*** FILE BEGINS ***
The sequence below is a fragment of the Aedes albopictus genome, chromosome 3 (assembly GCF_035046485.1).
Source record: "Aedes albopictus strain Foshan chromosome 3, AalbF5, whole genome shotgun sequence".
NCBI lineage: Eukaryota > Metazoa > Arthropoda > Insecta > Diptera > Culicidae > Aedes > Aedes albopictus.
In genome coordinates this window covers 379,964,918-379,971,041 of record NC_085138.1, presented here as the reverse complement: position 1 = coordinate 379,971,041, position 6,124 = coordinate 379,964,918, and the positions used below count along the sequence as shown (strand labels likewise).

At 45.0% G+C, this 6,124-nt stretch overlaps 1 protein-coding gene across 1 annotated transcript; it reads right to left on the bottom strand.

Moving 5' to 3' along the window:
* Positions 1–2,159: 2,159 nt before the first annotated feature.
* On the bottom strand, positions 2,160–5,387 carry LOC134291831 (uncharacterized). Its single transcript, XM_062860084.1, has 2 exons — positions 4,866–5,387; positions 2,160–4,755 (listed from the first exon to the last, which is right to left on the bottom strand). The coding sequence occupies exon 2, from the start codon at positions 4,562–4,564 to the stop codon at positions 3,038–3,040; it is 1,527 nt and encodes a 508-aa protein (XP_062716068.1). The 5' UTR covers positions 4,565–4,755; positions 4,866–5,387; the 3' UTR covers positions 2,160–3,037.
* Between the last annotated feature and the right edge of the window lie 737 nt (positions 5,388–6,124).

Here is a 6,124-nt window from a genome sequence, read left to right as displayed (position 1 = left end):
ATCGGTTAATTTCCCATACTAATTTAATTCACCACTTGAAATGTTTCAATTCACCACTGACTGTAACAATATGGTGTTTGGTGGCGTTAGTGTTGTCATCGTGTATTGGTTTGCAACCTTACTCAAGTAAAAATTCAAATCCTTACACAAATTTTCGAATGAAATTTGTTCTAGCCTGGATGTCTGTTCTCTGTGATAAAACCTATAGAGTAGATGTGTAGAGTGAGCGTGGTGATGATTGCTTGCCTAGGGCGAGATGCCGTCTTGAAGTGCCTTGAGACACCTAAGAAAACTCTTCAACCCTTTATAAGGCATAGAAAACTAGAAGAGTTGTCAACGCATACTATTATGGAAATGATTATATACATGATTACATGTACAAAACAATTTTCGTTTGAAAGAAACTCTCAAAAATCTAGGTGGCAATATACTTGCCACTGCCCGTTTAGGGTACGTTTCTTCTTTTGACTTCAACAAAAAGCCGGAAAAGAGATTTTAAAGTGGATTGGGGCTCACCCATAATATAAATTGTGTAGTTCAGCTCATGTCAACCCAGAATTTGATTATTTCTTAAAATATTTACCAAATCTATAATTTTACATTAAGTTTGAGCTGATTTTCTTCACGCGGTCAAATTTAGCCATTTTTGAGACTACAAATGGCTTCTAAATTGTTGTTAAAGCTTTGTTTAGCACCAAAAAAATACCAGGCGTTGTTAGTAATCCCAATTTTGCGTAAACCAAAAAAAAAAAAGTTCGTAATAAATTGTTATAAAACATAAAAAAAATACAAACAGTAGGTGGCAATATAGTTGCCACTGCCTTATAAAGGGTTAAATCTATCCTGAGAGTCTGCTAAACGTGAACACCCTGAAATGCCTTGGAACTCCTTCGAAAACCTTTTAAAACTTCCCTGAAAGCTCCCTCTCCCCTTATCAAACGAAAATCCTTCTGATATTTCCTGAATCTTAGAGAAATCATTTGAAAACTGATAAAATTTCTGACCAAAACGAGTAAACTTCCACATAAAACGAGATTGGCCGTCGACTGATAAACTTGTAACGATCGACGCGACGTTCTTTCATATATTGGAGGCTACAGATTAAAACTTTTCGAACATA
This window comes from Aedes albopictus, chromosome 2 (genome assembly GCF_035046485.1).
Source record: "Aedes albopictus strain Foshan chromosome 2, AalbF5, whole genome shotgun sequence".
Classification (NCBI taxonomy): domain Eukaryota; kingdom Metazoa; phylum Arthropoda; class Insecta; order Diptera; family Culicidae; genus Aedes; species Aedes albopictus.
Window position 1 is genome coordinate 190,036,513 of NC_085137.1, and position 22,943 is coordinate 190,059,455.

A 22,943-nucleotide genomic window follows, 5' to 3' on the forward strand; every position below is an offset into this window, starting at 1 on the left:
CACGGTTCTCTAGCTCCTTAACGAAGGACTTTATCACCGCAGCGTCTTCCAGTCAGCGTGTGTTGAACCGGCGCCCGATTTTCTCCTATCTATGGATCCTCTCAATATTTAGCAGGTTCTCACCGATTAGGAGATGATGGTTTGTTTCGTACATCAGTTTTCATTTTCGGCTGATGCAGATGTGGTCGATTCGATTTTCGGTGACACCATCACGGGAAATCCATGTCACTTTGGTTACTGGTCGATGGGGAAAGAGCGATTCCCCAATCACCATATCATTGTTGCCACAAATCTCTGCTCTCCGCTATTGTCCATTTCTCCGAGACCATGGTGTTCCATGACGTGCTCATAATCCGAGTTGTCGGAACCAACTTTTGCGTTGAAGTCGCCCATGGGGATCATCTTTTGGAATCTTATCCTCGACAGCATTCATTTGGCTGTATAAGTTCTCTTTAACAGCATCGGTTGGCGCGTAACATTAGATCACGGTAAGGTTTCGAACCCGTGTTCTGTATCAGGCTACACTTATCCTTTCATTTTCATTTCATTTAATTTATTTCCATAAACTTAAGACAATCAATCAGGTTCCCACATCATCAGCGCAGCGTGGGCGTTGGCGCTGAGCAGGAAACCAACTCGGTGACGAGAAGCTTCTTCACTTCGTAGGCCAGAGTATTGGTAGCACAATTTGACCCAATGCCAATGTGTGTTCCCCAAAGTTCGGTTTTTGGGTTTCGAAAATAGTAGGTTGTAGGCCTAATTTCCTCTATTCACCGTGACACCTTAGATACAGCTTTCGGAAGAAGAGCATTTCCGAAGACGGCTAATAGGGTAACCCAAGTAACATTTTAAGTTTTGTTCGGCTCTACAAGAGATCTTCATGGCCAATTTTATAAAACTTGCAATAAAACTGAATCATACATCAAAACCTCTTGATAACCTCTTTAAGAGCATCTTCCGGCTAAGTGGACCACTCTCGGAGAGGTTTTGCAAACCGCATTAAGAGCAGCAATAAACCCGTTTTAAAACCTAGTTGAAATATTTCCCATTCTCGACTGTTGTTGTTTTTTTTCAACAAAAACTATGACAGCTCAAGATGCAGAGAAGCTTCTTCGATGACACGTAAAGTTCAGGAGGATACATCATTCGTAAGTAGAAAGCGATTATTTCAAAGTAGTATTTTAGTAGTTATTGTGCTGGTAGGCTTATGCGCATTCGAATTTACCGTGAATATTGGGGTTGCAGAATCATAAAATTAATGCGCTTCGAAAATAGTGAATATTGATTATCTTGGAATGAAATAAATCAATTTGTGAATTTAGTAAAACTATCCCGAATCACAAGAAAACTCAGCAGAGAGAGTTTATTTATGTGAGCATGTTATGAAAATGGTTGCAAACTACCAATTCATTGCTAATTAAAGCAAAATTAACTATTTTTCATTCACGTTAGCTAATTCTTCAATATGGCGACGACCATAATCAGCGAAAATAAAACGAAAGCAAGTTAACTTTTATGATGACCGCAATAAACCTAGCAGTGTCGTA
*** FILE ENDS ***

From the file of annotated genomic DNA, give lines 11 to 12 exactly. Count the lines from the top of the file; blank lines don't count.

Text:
ATCGGTTAATTTCCCATACTAATTTAATTCACCACTTGAAATGTTTCAATTCACCACTGACTGTAACAATATGGTGTTTGGTGGCGTTAGTGTTGTCATCGTGTATTGGTTTGCAACCTTACTCAAGTAAAAATTCAAATCCTTACACAAATTTTCGAATGAAATTTGTTCTAGCCTGGATGTCTGTTCTCTGTGATAAAACCTATAGAGTAGATGTGTAGAGTGAGCGTGGTGATGATTGCTTGCCTAGGGCGAGATGCCGTCTTGAAGTGCCTTGAGACACCTAAGAAAACTCTTCAACCCTTTATAAGGCATAGAAAACTAGAAGAGTTGTCAACGCATACTATTATGGAAATGATTATATACATGATTACATGTACAAAACAATTTTCGTTTGAAAGAAACTCTCAAAAATCTAGGTGGCAATATACTTGCCACTGCCCGTTTAGGGTACGTTTCTTCTTTTGACTTCAACAAAAAGCCGGAAAAGAGATTTTAAAGTGGATTGGGGCTCACCCATAATATAAATTGTGTAGTTCAGCTCATGTCAACCCAGAATTTGATTATTTCTTAAAATATTTACCAAATCTATAATTTTACATTAAGTTTGAGCTGATTTTCTTCACGCGGTCAAATTTAGCCATTTTTGAGACTACAAATGGCTTCTAAATTGTTGTTAAAGCTTTGTTTAGCACCAAAAAAATACCAGGCGTTGTTAGTAATCCCAATTTTGCGTAAACCAAAAAAAAAAAAGTTCGTAATAAATTGTTATAAAACATAAAAAAAATACAAACAGTAGGTGGCAATATAGTTGCCACTGCCTTATAAAGGGTTAAATCTATCCTGAGAGTCTGCTAAACGTGAACACCCTGAAATGCCTTGGAACTCCTTCGAAAACCTTTTAAAACTTCCCTGAAAGCTCCCTCTCCCCTTATCAAACGAAAATCCTTCTGATATTTCCTGAATCTTAGAGAAATCATTTGAAAACTGATAAAATTTCTGACCAAAACGAGTAAACTTCCACATAAAACGAGATTGGCCGTCGACTGATAAACTTGTAACGATCGACGCGACGTTCTTTCATATATTGGAGGCTACAGATTAAAACTTTTCGAACATA
This window comes from Aedes albopictus, chromosome 2 (genome assembly GCF_035046485.1).